Canine distemper virus (CDV) exhibits a profound lymphotropism that causes immunosuppression and increased susceptibility of affected dogs to opportunistic infections. Similar to human measles virus, CDV is supposed to inhibit terminal differentiation of dendritic cells (DCs), responsible for disturbed repopulation of lymphoid tissues and diminished antigen presenting function in dogs. In order to testify the hypothesis that CDV-infection leads to an impairment of professional antigen presenting cells, canine DCs have been generated from peripheral blood monocytes in vitro and infected with CDV. Virus infection was confirmed and quantified by transmission electron microscopy, CDV-specific immunofluorescence, and virus titration. Flow cytometric analyses revealed a significant down-regulation of the major histocompatibility complex class II and co-stimulatory molecules CD80 and CD86 in CDV-infected DCs, indicative of disturbed antigen presenting capacity. Molecular analyses revealed an increased expression of the immune inhibitory cytokine interleukin-10 in DCs following infection. Results of the present study demonstrate that CDV causes phenotypical changes and altered cytokine expression of DCs, which represent potential mechanisms to evade host immune responses and might contribute to immune dysfunction and virus persistence in canine distemper.
PMCID: PMC4000198  PMID: 24769532
7.  Transcriptional Changes in Canine Distemper Virus-Induced Demyelinating Leukoencephalitis Favor a Biphasic Mode of Demyelination 
PLoS ONE  2014;9(4):e95917.
Canine distemper virus (CDV)-induced demyelinating leukoencephalitis in dogs (Canis familiaris) is suggested to represent a naturally occurring translational model for subacute sclerosing panencephalitis and multiple sclerosis in humans. The aim of this study was a hypothesis-free microarray analysis of the transcriptional changes within cerebellar specimens of five cases of acute, six cases of subacute demyelinating, and three cases of chronic demyelinating and inflammatory CDV leukoencephalitis as compared to twelve non-infected control dogs. Frozen cerebellar specimens were used for analysis of histopathological changes including demyelination, transcriptional changes employing microarrays, and presence of CDV nucleoprotein RNA and protein using microarrays, RT-qPCR and immunohistochemistry. Microarray analysis revealed 780 differentially expressed probe sets. The dominating change was an up-regulation of genes related to the innate and the humoral immune response, and less distinct the cytotoxic T-cell-mediated immune response in all subtypes of CDV leukoencephalitis as compared to controls. Multiple myelin genes including myelin basic protein and proteolipid protein displayed a selective down-regulation in subacute CDV leukoencephalitis, suggestive of an oligodendrocyte dystrophy. In contrast, a marked up-regulation of multiple immunoglobulin-like expressed sequence tags and the delta polypeptide of the CD3 antigen was observed in chronic CDV leukoencephalitis, in agreement with the hypothesis of an immune-mediated demyelination in the late inflammatory phase of the disease. Analysis of pathways intimately linked to demyelination as determined by morphometry employing correlation-based Gene Set Enrichment Analysis highlighted the pathomechanistic importance of up-regulated genes comprised by the gene ontology terms “viral replication” and “humoral immune response” as well as down-regulated genes functionally related to “metabolite and energy generation”.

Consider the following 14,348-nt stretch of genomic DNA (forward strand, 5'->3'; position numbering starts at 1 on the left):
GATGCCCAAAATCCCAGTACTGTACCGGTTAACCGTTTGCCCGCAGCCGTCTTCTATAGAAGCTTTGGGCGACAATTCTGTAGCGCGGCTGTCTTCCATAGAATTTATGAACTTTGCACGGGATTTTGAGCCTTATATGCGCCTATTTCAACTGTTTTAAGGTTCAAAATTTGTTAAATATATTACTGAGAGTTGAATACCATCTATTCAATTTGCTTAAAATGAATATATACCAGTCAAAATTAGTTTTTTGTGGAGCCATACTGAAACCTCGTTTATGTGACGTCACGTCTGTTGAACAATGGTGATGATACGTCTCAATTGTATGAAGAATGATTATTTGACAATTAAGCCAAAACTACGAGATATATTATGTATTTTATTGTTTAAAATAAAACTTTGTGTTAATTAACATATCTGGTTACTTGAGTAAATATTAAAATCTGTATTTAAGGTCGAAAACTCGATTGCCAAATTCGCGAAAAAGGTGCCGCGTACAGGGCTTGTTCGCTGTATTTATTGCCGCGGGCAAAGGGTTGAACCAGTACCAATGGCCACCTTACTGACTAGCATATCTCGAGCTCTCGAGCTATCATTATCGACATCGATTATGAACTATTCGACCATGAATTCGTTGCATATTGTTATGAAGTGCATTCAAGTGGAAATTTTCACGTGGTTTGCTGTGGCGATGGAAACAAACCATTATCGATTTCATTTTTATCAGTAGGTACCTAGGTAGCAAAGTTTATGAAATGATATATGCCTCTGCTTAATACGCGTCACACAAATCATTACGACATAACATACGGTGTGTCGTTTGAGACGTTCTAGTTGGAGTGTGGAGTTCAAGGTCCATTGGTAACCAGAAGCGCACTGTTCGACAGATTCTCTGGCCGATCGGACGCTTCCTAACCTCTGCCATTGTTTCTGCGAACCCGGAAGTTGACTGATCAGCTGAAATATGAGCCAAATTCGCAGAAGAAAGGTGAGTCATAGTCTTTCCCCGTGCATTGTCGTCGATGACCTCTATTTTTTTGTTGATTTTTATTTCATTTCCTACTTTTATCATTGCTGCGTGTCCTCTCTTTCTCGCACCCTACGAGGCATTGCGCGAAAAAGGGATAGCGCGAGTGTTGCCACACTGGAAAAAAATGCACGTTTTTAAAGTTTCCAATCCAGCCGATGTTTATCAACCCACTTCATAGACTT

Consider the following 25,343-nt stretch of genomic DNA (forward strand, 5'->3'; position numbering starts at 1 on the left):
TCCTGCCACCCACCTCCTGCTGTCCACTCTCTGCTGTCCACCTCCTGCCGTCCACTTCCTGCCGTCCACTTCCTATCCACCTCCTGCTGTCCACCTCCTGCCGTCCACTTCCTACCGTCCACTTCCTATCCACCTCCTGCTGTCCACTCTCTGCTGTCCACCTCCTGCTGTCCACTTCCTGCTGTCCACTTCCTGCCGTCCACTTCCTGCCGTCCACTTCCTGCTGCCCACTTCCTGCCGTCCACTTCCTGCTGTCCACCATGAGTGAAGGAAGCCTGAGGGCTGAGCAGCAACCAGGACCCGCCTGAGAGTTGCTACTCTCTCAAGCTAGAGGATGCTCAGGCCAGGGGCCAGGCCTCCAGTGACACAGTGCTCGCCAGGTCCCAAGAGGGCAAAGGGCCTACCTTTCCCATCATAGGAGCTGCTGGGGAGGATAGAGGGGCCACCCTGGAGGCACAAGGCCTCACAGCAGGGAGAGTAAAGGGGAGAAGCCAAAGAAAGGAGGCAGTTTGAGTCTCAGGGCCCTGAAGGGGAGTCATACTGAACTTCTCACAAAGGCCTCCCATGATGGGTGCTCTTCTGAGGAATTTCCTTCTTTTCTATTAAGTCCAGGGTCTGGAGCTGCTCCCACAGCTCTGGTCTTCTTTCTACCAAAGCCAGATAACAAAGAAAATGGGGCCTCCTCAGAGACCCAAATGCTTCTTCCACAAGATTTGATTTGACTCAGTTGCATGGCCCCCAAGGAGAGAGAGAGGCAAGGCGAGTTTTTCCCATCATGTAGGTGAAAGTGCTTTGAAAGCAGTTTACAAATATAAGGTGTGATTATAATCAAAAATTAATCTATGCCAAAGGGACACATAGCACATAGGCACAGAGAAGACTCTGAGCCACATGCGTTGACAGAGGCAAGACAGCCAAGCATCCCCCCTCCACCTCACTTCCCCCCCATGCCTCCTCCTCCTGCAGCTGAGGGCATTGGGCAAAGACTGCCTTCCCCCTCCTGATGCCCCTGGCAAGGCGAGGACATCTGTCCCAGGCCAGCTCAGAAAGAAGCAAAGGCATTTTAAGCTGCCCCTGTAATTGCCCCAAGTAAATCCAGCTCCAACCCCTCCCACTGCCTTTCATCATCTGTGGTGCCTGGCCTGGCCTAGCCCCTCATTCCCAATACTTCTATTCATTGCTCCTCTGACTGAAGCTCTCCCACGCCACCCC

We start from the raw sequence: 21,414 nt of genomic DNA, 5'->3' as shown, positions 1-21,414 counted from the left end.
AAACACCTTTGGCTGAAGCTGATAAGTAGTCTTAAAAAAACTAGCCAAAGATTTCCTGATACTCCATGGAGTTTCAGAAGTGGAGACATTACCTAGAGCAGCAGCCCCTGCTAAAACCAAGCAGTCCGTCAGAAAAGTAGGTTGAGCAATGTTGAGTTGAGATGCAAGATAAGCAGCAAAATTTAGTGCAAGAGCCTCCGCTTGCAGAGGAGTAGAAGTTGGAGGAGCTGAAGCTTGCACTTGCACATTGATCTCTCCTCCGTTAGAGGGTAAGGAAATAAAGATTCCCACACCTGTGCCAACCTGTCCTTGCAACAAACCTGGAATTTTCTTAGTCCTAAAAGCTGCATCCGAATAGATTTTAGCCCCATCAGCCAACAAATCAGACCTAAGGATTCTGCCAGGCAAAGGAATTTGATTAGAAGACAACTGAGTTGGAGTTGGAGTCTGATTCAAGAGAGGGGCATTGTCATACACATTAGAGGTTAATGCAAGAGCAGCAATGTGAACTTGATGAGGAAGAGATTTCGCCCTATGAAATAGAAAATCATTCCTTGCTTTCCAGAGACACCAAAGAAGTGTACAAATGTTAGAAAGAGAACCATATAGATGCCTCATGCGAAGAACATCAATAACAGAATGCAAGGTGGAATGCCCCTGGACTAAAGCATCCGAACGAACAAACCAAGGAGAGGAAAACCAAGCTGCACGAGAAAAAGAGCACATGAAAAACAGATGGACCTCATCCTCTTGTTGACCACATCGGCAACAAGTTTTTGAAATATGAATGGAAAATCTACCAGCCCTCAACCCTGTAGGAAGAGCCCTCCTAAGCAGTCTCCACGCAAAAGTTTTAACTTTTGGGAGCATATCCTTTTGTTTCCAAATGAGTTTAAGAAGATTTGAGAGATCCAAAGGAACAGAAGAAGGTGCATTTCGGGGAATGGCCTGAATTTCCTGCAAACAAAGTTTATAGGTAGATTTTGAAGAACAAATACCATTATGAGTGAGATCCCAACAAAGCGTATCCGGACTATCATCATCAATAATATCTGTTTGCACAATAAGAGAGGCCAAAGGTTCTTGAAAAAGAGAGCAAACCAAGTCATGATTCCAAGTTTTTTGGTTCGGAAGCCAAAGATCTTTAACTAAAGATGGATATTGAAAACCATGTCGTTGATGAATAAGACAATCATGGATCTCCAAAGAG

PMCID: PMC3995819  PMID: 24755553
8.  Transcriptomic Meta-Analysis of Multiple Sclerosis and Its Experimental Models 
PLoS ONE  2014;9(1):e86643.
Multiple microarray analyses of multiple sclerosis (MS) and its experimental models have been published in the last years.
Meta-analyses integrate the information from multiple studies and are suggested to be a powerful approach in detecting highly relevant and commonly affected pathways.
Data sources
ArrayExpress, Gene Expression Omnibus and PubMed databases were screened for microarray gene expression profiling studies of MS and its experimental animal models.
Study eligibility criteria
Studies comparing central nervous system (CNS) samples of diseased versus healthy individuals with n >1 per group and publically available raw data were selected.
Material and Methods
Included conditions for re-analysis of differentially expressed genes (DEGs) were MS, myelin oligodendrocyte glycoprotein-induced experimental autoimmune encephalomyelitis (EAE) in rats, proteolipid protein-induced EAE in mice, Theiler’s murine encephalomyelitis virus-induced demyelinating disease (TMEV-IDD), and a transgenic tumor necrosis factor-overexpressing mouse model (TNFtg). Since solely a single MS raw data set fulfilled the inclusion criteria, a merged list containing the DEGs from two MS-studies was additionally included. Cross-study analysis was performed employing list comparisons of DEGs and alternatively Gene Set Enrichment Analysis (GSEA).
The intersection of DEGs in MS, EAE, TMEV-IDD, and TNFtg contained 12 genes related to macrophage functions. The intersection of EAE, TMEV-IDD and TNFtg comprised 40 DEGs, functionally related to positive regulation of immune response. Over and above, GSEA identified substantially more differentially regulated pathways including coagulation and JAK/STAT-signaling.
A meta-analysis based on a simple comparison of DEGs is over-conservative. In contrast, the more experimental GSEA approach identified both, a priori anticipated as well as promising new candidate pathways.
PMCID: PMC3903571  PMID: 24475162